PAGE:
First Children should not EXPECT go get an inheritance. If there is one great..if not that just means you planned properly and were able to pay for your care the best you could.
Talk to your children about what you want.
One of the things you should to is get all your "paperwork" in order. Will, POA, P.O.L.S.T (more detailed than a DNR) and that will dictate what and how much you want done for you (feeding tube, ventilator..) Decide when you want Hospice called in. Pre arrange all your funeral plans.
After discussing with your children and your doctors if you decide that you no longer want to take medications that is your decision. As long as you are of sound mind when you make these decisions and arrangements they are legal.
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Reply to Grandma1954

Have you spoken with your children about this, Arleeda? I’m sure they would want you to get all the care you need even if it meant they had no inheritance. This is what happened to me. My mom had $30,000 saved up for me to inherit and it all went for Memory Care self-pay. I survived without her money. It was more important to me that she got good care and was safe.

And yes, Life is not fair, especially to us Seniors. For us to get any Government assistance, we have to be living under an overpass in a cardboard box. But you know what? We made it this far. We didn’t get to be Seniors by accident. We survived wars, terrorist attacks, personal tragedies, and God knows what else. Why give up now?
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Reply to Ahmijoy

Arleeda, I'm so sorry for what you're going through with your ex-husband's illness. I also carry the APOE4 gene and while I'm only 49, it devastated me when I found out about it.

However, as Sendhelp points out, your post is well-written and betrays no hint of any cognitive decline right now. And APOE4 is not a death sentence.

I have found a lot of reason for hope in the work of Dale Bredesen, MD. His latest book is "The End of Alzheimer's" and I would imagine most public libraries have it. I just finished it and recommend it highly. You can look him up on YouTube as well; he has done a lot of interviews, both highly technical and more for the layperson.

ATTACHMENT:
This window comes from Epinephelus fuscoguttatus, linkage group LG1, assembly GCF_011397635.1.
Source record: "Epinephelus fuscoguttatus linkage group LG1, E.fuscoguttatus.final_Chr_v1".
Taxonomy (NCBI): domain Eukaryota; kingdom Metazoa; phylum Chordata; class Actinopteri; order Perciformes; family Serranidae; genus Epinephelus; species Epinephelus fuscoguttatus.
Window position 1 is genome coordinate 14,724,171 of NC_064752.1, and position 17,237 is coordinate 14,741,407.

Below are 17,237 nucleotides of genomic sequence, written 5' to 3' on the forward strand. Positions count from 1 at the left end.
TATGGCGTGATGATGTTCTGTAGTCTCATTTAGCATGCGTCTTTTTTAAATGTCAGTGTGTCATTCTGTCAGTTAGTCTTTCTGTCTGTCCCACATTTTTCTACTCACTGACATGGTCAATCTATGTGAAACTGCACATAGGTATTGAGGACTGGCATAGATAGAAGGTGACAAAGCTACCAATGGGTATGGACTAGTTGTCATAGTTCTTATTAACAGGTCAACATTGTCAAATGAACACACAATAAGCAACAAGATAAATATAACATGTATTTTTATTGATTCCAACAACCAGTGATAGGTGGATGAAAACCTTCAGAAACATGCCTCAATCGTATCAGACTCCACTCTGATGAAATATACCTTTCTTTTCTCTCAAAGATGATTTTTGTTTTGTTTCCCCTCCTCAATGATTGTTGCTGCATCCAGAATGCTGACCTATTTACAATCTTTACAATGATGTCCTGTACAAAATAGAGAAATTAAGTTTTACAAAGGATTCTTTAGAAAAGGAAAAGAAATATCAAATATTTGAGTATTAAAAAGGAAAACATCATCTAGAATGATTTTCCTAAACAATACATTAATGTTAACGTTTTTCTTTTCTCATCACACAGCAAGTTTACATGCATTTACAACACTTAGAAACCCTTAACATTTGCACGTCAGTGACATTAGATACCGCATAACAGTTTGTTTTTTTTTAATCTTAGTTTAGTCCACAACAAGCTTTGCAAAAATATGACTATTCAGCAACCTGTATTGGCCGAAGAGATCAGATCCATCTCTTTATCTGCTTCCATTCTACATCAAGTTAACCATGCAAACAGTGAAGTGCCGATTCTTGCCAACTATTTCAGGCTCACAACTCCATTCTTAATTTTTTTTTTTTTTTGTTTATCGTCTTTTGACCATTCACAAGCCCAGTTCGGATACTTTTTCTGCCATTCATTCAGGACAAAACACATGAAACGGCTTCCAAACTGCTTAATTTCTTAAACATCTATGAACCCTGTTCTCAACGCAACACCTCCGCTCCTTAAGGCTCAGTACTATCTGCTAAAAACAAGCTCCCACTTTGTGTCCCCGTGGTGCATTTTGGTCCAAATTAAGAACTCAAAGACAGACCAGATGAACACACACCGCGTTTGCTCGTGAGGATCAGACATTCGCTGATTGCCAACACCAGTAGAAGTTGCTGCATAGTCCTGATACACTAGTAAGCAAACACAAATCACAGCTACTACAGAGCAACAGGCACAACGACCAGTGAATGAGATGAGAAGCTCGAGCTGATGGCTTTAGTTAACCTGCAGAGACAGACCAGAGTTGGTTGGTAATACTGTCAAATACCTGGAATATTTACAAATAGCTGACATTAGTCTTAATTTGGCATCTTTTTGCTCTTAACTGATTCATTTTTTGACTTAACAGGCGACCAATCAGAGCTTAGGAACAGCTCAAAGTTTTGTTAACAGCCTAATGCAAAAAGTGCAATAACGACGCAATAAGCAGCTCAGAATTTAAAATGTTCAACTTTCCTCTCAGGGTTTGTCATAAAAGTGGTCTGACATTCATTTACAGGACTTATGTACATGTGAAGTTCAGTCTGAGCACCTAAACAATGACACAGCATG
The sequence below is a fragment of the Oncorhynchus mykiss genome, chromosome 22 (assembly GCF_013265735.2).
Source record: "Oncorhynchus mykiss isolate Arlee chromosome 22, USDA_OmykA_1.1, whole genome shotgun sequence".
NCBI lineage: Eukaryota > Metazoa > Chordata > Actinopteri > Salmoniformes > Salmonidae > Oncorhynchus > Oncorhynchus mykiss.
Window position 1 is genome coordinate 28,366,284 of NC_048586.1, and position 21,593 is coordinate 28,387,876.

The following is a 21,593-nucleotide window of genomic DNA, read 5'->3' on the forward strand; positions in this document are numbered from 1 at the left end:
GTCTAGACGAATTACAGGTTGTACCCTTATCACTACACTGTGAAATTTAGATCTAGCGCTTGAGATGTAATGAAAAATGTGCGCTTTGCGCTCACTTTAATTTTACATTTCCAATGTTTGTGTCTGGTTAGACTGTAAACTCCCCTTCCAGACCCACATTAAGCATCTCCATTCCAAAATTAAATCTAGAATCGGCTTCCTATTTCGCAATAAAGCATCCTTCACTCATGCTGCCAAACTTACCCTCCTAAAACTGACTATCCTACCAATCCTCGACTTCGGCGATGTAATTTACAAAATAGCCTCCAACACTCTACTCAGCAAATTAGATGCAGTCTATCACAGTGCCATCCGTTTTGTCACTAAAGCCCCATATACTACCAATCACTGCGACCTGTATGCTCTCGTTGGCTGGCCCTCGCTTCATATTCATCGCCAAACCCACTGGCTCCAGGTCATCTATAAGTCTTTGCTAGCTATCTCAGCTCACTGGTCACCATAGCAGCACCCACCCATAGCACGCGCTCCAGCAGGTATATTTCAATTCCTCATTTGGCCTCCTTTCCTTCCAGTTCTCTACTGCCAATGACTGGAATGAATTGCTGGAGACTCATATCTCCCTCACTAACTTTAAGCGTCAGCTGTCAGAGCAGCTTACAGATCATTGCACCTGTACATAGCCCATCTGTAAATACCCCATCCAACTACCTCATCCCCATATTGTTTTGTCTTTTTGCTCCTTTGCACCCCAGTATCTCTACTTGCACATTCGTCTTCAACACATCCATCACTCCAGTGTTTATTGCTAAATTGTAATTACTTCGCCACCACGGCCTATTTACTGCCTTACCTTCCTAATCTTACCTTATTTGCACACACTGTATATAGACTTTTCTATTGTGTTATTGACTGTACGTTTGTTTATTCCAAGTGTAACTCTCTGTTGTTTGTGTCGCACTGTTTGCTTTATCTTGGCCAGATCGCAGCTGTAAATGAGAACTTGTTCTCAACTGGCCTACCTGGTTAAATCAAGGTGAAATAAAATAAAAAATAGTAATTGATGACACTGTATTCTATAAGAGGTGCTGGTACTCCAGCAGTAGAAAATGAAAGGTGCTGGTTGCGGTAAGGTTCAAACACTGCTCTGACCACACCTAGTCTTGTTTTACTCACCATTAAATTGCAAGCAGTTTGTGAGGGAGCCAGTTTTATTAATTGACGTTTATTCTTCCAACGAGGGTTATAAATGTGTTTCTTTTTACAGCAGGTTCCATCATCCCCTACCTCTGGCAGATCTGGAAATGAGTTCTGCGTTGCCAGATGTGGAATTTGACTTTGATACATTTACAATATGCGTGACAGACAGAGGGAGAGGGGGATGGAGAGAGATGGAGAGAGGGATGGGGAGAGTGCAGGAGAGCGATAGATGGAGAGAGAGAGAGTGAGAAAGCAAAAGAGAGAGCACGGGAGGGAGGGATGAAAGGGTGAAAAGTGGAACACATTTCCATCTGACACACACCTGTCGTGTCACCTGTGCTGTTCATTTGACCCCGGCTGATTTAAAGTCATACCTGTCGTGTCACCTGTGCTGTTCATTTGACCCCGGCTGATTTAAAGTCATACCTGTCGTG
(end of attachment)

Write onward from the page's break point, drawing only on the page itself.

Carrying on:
Dr. Bredesen is developing solid data on preventing and reversing cognitive decline (in the beginning stages) with a protocol addressing the different sub-types of Alzheimer's he and other researchers have identified. He's the real deal.

Another great reference is

So, don't assume all is lost. Of course there are real risks, and things we all should prepare for. But there is also hope.
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Reply to SnoopyLove
Arleeda Nov 18, 2018
Thanks so much! My cholesterol even with statins, is over 200--who knows what it is without, but I believe I will find out. I will also check out the references you provided. Thanks again--A
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Arleeda, is there a Palliative Care group available to you? I don't have any problem with anything you have said but it might be good for you to be screened for depression as well as discuss just having comfort care going forward. I think a good palliative care professional would review all your meds, get you a psych consult and in general make your life as healthy and comfortable as it can be.

In some parts of the country, they only offer hospice in palliative care. If that's the case where you are, consider going to a geriatrician. It seems to me that they are more open to medication reviews and alternate treatments to pharmaceutical ones. Life's a balance between planning for the future and living today. Sounds to me like you are a little too heavy on the future planning/ worrying.
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Reply to anonymous594015

Arleeda, I think you should talk this through with your doctor. Don't forget, he can't force you to accept any treatment you don't want; but in the interests of fairness as well optimal medical care it is only sensible to tell him what you're thinking and how you're reaching your decisions.

So, it's essentially the bp meds and the statins you want to drop? The trouble with thinking "I'd rather drop dead of a heart attack" is... what if it doesn't kill you? What if Fate, being an absolute b***h, hands you a disabling stroke instead?

Do you mind if I ask how physically active you're able to be?
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Reply to Countrymouse
Arleeda Nov 19, 2018